With its reference to nature, the color green evokes a sense of renewal and new beginnings, and introduces welcome feelings of calm and relaxation to interiors. So, it's no wonder that the fresh hue continues to be a popular choice in home decor. With so many shades of green to choose from, though, it can be difficult to narrow it down to just one.
However, hunter green should definitely be a top contender. The dark color is a classic hue that makes an impact without being visually overwhelming, and it looks appropriate in broad swaths on walls or peppered in as an accent. As the name suggests, hunter green is a rich shade once worn by hunters, with yellow undertones that give it an appealing warmth. Other dark shades of green tend to have a blue tint that feels cool. Although hunter green is enjoying newfound admiration, it was quite popular in the 1990s when it was often used in home offices, libraries, and studies.
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"Working with hunter green in your home can be an amazing opportunity to create drama! ... However, you may run the risk of making your space feel smaller," says Emma Kemper, principal of Emma Beryl Interiors. "In order to combat this, you can try the following: Hang mirrors throughout your space to increase the reflection of light and optimize lighting by including a variety of fixtures and lightweight window treatments. Both [of] these tactics will provide more light and create the illusion that your space is larger than it actually is."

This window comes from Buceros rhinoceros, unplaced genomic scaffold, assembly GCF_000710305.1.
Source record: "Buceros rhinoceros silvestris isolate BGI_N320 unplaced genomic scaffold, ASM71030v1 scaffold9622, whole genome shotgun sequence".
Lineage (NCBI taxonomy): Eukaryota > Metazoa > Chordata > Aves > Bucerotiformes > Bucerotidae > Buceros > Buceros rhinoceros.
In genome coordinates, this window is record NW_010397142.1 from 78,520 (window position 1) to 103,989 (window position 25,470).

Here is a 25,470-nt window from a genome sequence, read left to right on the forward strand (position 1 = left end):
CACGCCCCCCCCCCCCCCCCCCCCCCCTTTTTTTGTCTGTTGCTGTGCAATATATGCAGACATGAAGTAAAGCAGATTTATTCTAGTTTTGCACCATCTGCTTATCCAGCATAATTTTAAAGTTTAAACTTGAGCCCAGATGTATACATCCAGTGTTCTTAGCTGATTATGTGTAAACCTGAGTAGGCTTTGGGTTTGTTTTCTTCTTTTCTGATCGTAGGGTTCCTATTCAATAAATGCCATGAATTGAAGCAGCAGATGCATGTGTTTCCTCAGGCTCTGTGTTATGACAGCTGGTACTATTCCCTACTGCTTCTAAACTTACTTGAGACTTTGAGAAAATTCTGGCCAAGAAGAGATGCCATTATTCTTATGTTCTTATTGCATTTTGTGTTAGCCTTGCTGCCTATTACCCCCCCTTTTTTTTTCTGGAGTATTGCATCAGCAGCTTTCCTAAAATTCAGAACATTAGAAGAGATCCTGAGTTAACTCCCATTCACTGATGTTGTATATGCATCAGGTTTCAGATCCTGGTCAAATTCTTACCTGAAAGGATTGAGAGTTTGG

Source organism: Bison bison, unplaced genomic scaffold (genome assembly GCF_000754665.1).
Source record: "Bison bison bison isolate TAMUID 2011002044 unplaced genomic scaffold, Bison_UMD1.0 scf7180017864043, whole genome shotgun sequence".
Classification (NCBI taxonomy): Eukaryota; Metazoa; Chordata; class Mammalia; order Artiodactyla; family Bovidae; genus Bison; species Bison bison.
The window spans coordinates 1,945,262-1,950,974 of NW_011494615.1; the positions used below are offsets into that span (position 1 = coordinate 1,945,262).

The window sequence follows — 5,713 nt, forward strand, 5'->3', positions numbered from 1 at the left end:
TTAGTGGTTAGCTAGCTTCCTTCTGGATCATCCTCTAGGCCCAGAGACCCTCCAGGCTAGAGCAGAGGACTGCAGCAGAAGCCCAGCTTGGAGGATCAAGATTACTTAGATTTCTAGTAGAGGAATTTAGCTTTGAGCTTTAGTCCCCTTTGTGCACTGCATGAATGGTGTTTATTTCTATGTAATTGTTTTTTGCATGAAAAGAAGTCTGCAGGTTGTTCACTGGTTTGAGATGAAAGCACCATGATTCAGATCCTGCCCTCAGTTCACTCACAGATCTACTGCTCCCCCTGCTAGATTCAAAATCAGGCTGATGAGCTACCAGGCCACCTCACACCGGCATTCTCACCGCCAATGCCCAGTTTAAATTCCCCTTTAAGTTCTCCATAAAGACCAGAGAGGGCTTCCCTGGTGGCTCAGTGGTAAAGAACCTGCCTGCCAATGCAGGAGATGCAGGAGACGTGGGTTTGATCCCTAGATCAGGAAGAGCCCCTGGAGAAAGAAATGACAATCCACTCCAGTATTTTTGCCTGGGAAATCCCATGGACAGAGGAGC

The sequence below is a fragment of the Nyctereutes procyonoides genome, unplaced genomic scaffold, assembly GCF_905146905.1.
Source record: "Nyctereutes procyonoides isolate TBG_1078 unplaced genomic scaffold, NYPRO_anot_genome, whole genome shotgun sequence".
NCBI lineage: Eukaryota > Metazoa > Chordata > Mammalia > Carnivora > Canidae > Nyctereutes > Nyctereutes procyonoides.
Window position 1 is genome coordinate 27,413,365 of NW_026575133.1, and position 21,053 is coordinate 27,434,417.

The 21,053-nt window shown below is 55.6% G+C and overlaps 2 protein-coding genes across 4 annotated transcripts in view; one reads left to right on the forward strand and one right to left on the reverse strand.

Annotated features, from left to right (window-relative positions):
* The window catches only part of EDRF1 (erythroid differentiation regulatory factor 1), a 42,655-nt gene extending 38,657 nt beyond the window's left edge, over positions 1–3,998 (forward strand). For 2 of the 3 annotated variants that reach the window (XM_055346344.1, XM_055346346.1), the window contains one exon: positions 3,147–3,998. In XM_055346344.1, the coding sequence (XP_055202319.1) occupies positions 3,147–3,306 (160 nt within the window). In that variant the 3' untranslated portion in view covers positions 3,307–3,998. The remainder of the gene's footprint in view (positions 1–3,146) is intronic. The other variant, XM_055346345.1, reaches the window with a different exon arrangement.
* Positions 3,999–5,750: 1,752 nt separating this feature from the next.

There are seemingly endless ways of incorporating the bold color into your space, and it doesn't take much to create drama and allure. It can actually be as simple as adding a few plants or incorporating decorative details such as pillows, throws, rugs, or lighting. For a more visible (and permanent) statement, paint the walls or cabinetry, employ tile, or opt for hunter green furniture.
"I personally love to pair [hunter green] with rich woods like walnut or oak, and layer in textures like oatmeal, heather, or flax. If you want to do a deeper dive into color composition, it pairs beautifully with richer jewel tones like cognac, camel, or burgundy, which can be done in either leathers or mohairs," says Becky Shea, founder and creative director of BS/D. "I've worked with hunter green in just about every medium and it never ceases to amaze me how much subtle, inviting drama it can add to a space — from millwork [to] paint, furniture, pillows, and lighting."